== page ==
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Complications In addition to the symptoms, which were previously mentioned, it is also possible to identify several other complications caused by the infection. Due to the virus’ severe damage for the organism (primarily to the immune system), an infected individual develop a higher risk of acquiring other diseases. First of all, people with HIV are easier infected with tuberculosis, which is a leading cause of death among individuals with HIV (HIV/AIDS, 2018). Also, the Mayo Clinic website mentions the following opportunistic diseases for HIV-infected people: cytomegalovirus, candidiasis, cryptococcal meningitis, toxoplasmosis and cryptosporidiosis (HIV/AIDS, 2018). Such infections as cytomegalovirus, candidiasis, cryptococcal meningitis are normally less prevalent in healthy individuals and they does not produce such severe effects (HIV/AIDS, 2018). Toxoplasmosis and cryptosporidiosis are diseases acquired from parasites, which are spread by animals (HIV/AIDS, 2018). It is also of high importance to mention kaposi’s sarcoma and lymphoma as two types of opportunistic cancers, which are not normally acquired by people not infected with HIV (HIV/AIDS, 2018). Other complications include wasting syndrome, damage to the neurological system, and kidney disease (HIV/AIDS, 2018). Treatment It should be observed that there is no treatment that can cure HIV-infected people completely. However, the development of medicine in recent decades has significantly improved the tools for fighting the disease. Currently, people who are diagnosed with HIV at early stages and who receive an adequate treatment, can live relatively normal life (HIV/AIDS, 2018). According to the WebMD website, there are various approaches to treatment of HIV and AIDS, and antiretroviral therapy (ART) is mentioned to be among the most efficient and widespread means of reducing the effects of the disease (“How do you treat HIV?” 2018). It is also mentioned that antiretroviral drugs are numerous, and thus they are categorized into six main types. According to the website, the best approach to using ART is to combine medications from various categories. These drugs can cause various side effects; however, in the most cases they go away as soon as the body of the patient is adjusted to them (How do you treat HIV? 2018). The Demographics of Interest Further, it is of high importance to discuss the demographics of the disease. Firstly, it is appropriate to mention that statistics indicate increasing number of people infected with HIV: in 2014, 37,600 people in the United States were diagnosed with HIV, and in 2016, the number was 39,782 (U. S. Statistics, 2018). Also, various statistical data indicates that gay and bisexual men are the most affected demographic category, and whiting this category, young African American gay and bisexual men are at the highest risk (U. S. Statistics, 2018). Geographically, it is indicated that southern states account for 50% of new infections in 2014, being the most affected area in the United States (U. S. Statistics, 2018). Intravenous drug abusers comprise 9% of HIV diagnosis in the United States (U. S. Statistics, 2018). Heterosexual people are less affected by the disease, but they also comprise a considerable part of the infected population. Question of Reporting The question of reporting appears to be highly important in the context of the disease under discussion due to its high epidemiological potential. However, it is also appropriate to mention that HIV-infected people are also suffering from socially perceived stigma surrounding HIV (Turan, Budhwani, Fazeli, Browning, Raper, Mugavero, & Turan, 2017). Therefore, the surveillance and reporting data should be operated with caution.
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Thus, CDC issued the document that regulates the use of surveillance data about HIV in order to minimize the risk of breaking the individual’s confidentiality yet to contribute to the public health (“Data security and confidentiality guidelines for HIV”, 2011). This document represents the collection of guidelines concerning data collection, storage, share and use of information about HIV-infected individuals. The Determinants of Health and Their Contribution to the Development of the Disease It could be hardly doubted that the connection of the determinants of health and the disease under discussion is apparent. According to the article by Santos, Pedrosa, Aquino, Lima, Cunha, and Galvão (2018), the most important aspect of reducing the effect of HIV spreading in the public health sector is social support. Therefore, it is essential to primarily consider social determinants of health, which are defined by the authors as “a set of social, economic, cultural, psychological, ethnic/racial and behavioral factors that influence health” (Santos et al., 2018, p. 626). Also, it is of high importance to mention physical determinants of health as they also have a direct influence on the disease’s spreading. Among these determinants, it is possible to note such factors as beliefs about sexual behavior and sexual hygiene, personal hygiene, and health practices. The Disease in the Context of the Epidemiological Triangle Further, it is essential to observe the HIV infection in the context of its relations with the epidemiological triangle. The epidemiological triangle is a highly recognized and widely used framework to identify the potential risks of a particular disease to acquire epidemic status. The model consists of the analysis of relationships between three primary factors, which are agent, host, and environment factors. In the case under discussion, agent is the human immunodeficiency virus, which causes the disease. The virus is developed within its host, which is the human body. Environmental factors in this case can be considered to be the most contributing and diverse area of the epidemiological triangle. As it was previously stated in the paper, there are various ways through which a person can be infected by the virus. Even though HIV does not spread through water, air, and ordinary human contacts such as handshaking, kissing, hugging, etc., its epidemiological potential is significantly high. It is identified in this essay that gay and bisexual men as well as people who use intravenous drugs are at higher risk of acquiring the disease. Therefore, the environment, that surrounds the identified social groups are to be considered the primary sources of the disease’s spreading. Thus, it is essential to primarily focus on the environmental factors of the epidemiological triangle model. The Role of the Community Health Nurse It could be stated with certainty that the role of community health nurse in reducing and resolving of the issue under consideration is immense. As it is mentioned in the article by Bradley-Springer, Stevens, and Webb (2010), nursing professionals should clearly understand the importance of their contribution to fighting HIV and AIDS. It is apparent that nurses are the direct agents of the public health sector, who have primary influence on such aspects of maintaining public health as case finding, reporting, data collecting, data analysis, and follow-up. Each of these aspects was already mentioned in the paper at least to some extent; however, it is of immense importance to observe these responsibilities in the context of the nursing professional work. It is evident that case finding and reporting appear to be the most difficult yet the most important stages of reducing the effects of HIV because reporting and diagnosing of the disease on the early stages guarantees that the infected person will receive the adequate and timely treatment, which will be significantly efficient.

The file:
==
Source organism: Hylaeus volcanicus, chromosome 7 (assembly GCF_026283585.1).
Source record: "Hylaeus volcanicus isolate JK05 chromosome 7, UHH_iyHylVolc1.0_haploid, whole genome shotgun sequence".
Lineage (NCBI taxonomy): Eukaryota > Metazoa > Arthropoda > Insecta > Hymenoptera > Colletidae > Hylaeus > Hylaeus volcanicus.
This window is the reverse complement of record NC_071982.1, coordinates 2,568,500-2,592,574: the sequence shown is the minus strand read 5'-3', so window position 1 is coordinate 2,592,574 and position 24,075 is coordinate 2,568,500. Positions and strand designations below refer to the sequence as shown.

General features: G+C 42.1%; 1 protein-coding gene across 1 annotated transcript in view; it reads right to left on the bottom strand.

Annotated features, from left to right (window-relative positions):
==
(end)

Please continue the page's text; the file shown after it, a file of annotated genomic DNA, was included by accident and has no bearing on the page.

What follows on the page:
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Data collecting and analysis is another important step for every nurse who works with HIV patients. As it was previously mentioned, the disclosure of the patient’s personal information can cause social complications for the patient since HIV-related stigma is highly prevalent in the contemporary society. Therefore, it is every nurse’s responsibility to employ high ethical standards when working with the patient’s information. Finally, the aspect of follow up is of immense importance since the disease under discussion could not be completely cured. Thus, every HIV-infected individual needs constant follow-up and monitoring of his or her state of health. It is possible to observe that there are various interventions and approaches to follow-up in this context. Therefore, a community health nurse should be aware of their employment peculiarities and choose the follow-up practices, which are the most suitable for every particular situation. National Organizations Contributing to the Reduction of the Disease’s Spreading Due to the immense significance of the disease, there are numerous organizations in the United States, which aim to reduce the negative effects of the disease’s spreading. It is possible to exemplify AIDS United as one of the largest and most prominent organizations in this sphere. Their mission is to eliminate the HIV epidemic in America by “strategic grantmaking, capacity building, policy/advocacy, technical assistance and formative research” (“About AIDS United”, 2018). It is mentioned on the organization’s website that AIDS United has directly funded more than $104 million to local communities, and also the organization took part in partial sponsirings of various anti-HIV programs by danting more than $117 million to these initiatives (About AIDS United, 2018). Global Implications of the Disease According to the HIV.org website, global implications of HIV spreading are considerably serious. It is mentioned that at the end of 2016 approximately 36.7 million people worldwide are currently living with HIV/AIDS (Global HIV/AIDS Overview, 2018). It is also suggested that only 60% of the infected individuals are aware of their status (Global HIV/AIDS Overview, 2018). By the end of 2016, the overall number of people across the world who died from HIV had reached 35 million (Global HIV/AIDS Overview, 2018). Conclusion Epidemiological diseases represent one of the most evident and concerning threats to public health due to their immense for potential for affecting a large portion of the country’s population, and HIV appear to be one of the most important threats to American public health. It is apparent that this issue affects a considerable amount of the United States population, and various public health sector stakeholders are involved. In conclusion, it is possible to observe that this paper conducted a profound analysis of the current situation with HIV and AIDS. References About AIDS United. (2018). Web. Bradley-Springer, L., Stevens, L., & Webb, A. (2010). Every nurse is an HIV nurse. AJN The American Journal of Nursing, 110(3), 32-39. Data security and confidentiality guidelines for HIV, viral hepatitis, sexually transmitted disease, and tuberculosis programs: Standards to facilitate sharing and use of surveillance data for public health action. (2011). Web. Global HIV/AIDS overview. (2018). Web. HIV/AIDS. (2018). Web. How do you treat HIV? (2018). Web. Santos, V. D. F., Pedrosa, S. C., Aquino, P. D. S., Lima, I. C. V. D., Cunha, G. H. D., & Galvão, M. T. G. (2018). Social support of people with HIV/AIDS: The social determinants of health model. Revista Brasileira de Enfermagem, 71, 625-630. Turan, B., Budhwani, H., Fazeli, P. L., Browning, W. R., Raper, J. L., Mugavero, M. J., & Turan, J. M. (2017). How does stigma affect people living with HIV? The mediating roles of internalized and anticipated HIV stigma in the effects of perceived community stigma on health and psychosocial outcomes. AIDS and Behavior, 21(1), 283-291. U.S. statistics. (2017). Web.